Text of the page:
Amy Carroll » Speaking Tips » Overcoming the Fear of Speaking–Practice, Practice, Practice

Overcoming the Fear of Speaking–Practice, Practice, Practice

We’re almost done with our series on overcoming our fears when we’re speaking. Next week Melanie has a beautiful closer where she’ll share using scripture to calm our nerves.

This week I have to address my least favorite way to overcome speaker fear– practice. I’m just going to confess that I actually HATE practicing before I speak, but I can’t leave it out since it’s very effective. As Rob Eager says, “Practicing doesn’t make you sound canned. It makes you sound like a pro.”

In the past, I limited my practice to mental practice. My brain is very visual, so I would play my message through in my head as if I was watching a movie, practicing transitions as well a story-telling mentally. A secular title for this would be visualization, and it’s still a handy technique. Part of visualization is rehearsing your confidence as you speak and imagining your success. Certainly, this isn’t a bad exercise!

But I found that it wasn’t enough. When we physically practice our message, we gain confidence by working out the kinks. When I practice, I set up a music stand for my notes in front of a full length mirror in my bathroom and set the timer on my phone.

Here’s what practice addresses:

  • Time constraints– One of the worst transgressions a speaker can make in front of an American audience is running over time. Practicing allows us to trim our message if needed so that we can stay within the time we’ve been given.
  • Quirks– When my adrenaline is pumping at the beginning of a session, my hands need to be crazy. I practice in front of a mirror so that I can practice quieting my gestures. What’s your quirk? Too many “um”s? Smacking your lips in pauses (I do this too!)? Staying tied behind the podium? I find that I’m too “in the zone” when I actually speak to pay attention to these tics, but we can practice ahead of time to work on eliminating quirks.
  • Nerves– Physically practicing puts all our learning styles to work– audio, visual and tactile. After practicing a time or two, we’ll feel confident about knowing our message, assured that we can stay within our time and sure that we’re not going to be swamped with audience-distracting quirks. All of those together means that our nerves will be more in check when we stand to speak.

Do you usually practice? Tell us where and when and how it helps you.

~Amy

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6 Comments

  1. I do a lot of visualization before I speak, but I must confess I don’t practice often. It seems whenever I practice too much, I actually lose my passion for what I’m teaching my audience, and I fall more into performance mode.

    That, and lately I’ve been speaking 2 or 3 times a week on top of my regular job and family and such, so I find it easier time-wise to slip in visualization while I’m doing other things. And I can’t seem to plan ahead to the next few things I’m talking about, or I lose focus on the closest up coming talk. It’s never the same topic, it’s always different and new, so it’s nothing I can re-work.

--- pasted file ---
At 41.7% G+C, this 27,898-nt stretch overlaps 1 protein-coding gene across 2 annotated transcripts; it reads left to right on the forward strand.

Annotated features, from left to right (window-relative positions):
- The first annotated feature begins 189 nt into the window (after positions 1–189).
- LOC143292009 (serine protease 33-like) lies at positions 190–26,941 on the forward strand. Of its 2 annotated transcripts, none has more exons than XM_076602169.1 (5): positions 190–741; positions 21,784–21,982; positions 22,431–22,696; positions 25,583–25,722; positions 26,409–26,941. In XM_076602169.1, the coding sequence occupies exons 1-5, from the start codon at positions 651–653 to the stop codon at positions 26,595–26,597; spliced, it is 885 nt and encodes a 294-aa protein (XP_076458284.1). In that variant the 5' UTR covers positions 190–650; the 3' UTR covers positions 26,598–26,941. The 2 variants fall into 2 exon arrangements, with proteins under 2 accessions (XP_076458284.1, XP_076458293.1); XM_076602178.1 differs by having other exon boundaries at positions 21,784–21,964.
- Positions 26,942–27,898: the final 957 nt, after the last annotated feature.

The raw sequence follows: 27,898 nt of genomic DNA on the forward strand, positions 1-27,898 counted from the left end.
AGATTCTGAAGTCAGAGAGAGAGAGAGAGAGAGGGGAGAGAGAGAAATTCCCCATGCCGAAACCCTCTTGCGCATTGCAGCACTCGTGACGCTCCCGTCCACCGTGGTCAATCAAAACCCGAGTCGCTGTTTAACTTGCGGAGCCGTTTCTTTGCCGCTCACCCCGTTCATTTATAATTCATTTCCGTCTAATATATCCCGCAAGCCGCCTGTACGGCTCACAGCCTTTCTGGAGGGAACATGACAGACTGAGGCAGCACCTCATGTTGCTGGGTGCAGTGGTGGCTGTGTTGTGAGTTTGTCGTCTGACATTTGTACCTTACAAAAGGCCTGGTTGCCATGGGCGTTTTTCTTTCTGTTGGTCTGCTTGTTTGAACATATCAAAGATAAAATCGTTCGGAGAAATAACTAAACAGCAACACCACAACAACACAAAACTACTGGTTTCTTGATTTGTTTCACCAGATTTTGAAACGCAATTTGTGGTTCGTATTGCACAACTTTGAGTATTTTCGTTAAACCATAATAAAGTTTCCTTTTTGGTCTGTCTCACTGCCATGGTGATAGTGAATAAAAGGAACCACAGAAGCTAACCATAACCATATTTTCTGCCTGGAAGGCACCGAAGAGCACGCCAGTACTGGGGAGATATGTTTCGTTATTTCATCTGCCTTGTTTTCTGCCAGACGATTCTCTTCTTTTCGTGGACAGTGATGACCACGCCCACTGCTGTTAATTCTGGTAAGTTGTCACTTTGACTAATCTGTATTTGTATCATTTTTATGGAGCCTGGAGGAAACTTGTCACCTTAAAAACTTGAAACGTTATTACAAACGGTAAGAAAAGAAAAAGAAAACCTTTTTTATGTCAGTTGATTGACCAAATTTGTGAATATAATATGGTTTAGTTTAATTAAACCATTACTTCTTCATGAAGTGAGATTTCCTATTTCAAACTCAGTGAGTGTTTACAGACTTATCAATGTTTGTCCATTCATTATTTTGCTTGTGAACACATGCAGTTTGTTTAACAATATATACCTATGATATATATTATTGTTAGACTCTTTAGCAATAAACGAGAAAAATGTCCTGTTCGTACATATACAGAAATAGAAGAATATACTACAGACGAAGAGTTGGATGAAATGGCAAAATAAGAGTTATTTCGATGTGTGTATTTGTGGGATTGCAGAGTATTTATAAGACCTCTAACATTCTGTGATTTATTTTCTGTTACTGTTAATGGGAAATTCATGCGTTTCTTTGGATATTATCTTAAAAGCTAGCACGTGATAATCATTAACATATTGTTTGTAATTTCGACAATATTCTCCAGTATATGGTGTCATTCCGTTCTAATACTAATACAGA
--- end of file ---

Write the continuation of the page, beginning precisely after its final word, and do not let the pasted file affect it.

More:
Is it just me that has to do it that way? Are my habits odd?

    1. I don’t think your habits are odd at all, Jaime! Everyone has to find the methods that work best for them, and that will vary according to our wiring. I’m a huge advocate for practicing out loud when you need to make sure you’ve got the timing right, but I usually do that once for a talk, not before every event. ~Amy

  2. Three excellent points, Amy! Thanks!
    I work hard in practice. Recording also helps me find out if I’m using the energy and passion I think I am – or if I need to step it up to communicate more clearly.
    I’ve read that because of the way our brains work, study for a test – or practice for a talk – is most effective when done many days or weeks in advance. That means practicing when there’s nothing on the calendar is very beneficial!

    1. Ah! Practicing several weeks in advance sounds like a good tip to keep from “over-practicing” concerns that others have. If you can work out the kinks ahead of time but keep delivery fresh, that’s the goal!

  3. Jennifer Muller says:

    I end up practicing so much, I have my speech memorized! I don’t know if that’s such a good idea. Also my opportunities to speak are few and far between, and I have had plenty of lead time to prepare, practice and PRAY.

    I’ve recorded myself on the voice memo app on my phone and listened while I’m driving. It’s good for timing, as you mentioned. I can also hear what sounds clunky or repetitious. I can make sure my point is coming across.

    The most important speech I ever gave was my testimony months after my husband’s death. Our story was, and continues to be, about God’s faithfulness. I set parameters for myself: everything I shared had to have actually happened (there was encouragement, but no call to action), and it MUST speak life and glorify God.

    I asked a speaker/writer friend, who also happened to have walked this season out with us, to look it over for me and ensure it met my guidelines.

    Sorry I think this got into the broader issue of preparation, but it just kept coming. LOL

    1. I love your comments, Jennifer. Everybody has their own way to prepare, and it sounds like you’ve hit your sweet spot!